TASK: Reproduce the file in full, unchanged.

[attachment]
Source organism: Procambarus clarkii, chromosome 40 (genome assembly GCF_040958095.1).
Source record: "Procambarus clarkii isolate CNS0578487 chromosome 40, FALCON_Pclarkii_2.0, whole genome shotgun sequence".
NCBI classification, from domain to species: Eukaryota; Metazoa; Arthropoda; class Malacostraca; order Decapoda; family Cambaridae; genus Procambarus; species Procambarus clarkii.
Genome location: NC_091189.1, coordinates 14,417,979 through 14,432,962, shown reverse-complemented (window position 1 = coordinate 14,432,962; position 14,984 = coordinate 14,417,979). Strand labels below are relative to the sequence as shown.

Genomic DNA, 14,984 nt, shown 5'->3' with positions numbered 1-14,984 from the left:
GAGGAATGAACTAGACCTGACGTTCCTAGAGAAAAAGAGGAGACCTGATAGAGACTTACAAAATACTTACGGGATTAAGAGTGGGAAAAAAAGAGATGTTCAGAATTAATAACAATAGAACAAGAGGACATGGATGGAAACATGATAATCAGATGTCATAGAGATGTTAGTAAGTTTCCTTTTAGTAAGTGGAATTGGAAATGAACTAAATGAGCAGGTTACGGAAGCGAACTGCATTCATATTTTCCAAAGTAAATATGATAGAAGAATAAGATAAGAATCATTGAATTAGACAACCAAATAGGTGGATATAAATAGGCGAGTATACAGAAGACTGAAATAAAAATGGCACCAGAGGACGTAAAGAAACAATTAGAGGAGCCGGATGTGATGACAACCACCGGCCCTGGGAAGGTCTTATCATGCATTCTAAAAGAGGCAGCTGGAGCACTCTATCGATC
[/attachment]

Source organism: Procambarus clarkii, chromosome 40 (genome assembly GCF_040958095.1).
Source record: "Procambarus clarkii isolate CNS0578487 chromosome 40, FALCON_Pclarkii_2.0, whole genome shotgun sequence".
NCBI classification, from domain to species: Eukaryota; Metazoa; Arthropoda; class Malacostraca; order Decapoda; family Cambaridae; genus Procambarus; species Procambarus clarkii.
Genome location: NC_091189.1, coordinates 14,417,979 through 14,432,962, shown reverse-complemented (window position 1 = coordinate 14,432,962; position 14,984 = coordinate 14,417,979). Strand labels below are relative to the sequence as shown.

Genomic DNA, 14,984 nt, shown 5'->3' with positions numbered 1-14,984 from the left:
GAGGAATGAACTAGACCTGACGTTCCTAGAGAAAAAGAGGAGACCTGATAGAGACTTACAAAATACTTACGGGATTAAGAGTGGGAAAAAAAGAGATGTTCAGAATTAATAACAATAGAACAAGAGGACATGGATGGAAACATGATAATCAGATGTCATAGAGATGTTAGTAAGTTTCCTTTTAGTAAGTGGAATTGGAAATGAACTAAATGAGCAGGTTACGGAAGCGAACTGCATTCATATTTTCCAAAGTAAATATGATAGAAGAATAAGATAAGAATCATTGAATTAGACAACCAAATAGGTGGATATAAATAGGCGAGTATACAGAAGACTGAAATAAAAATGGCACCAGAGGACGTAAAGAAACAATTAGAGGAGCCGGATGTGATGACAACCACCGGCCCTGGGAAGGTCTTATCATGCATTCTAAAAGAGGCAGCTGGAGCACTCTATCGATC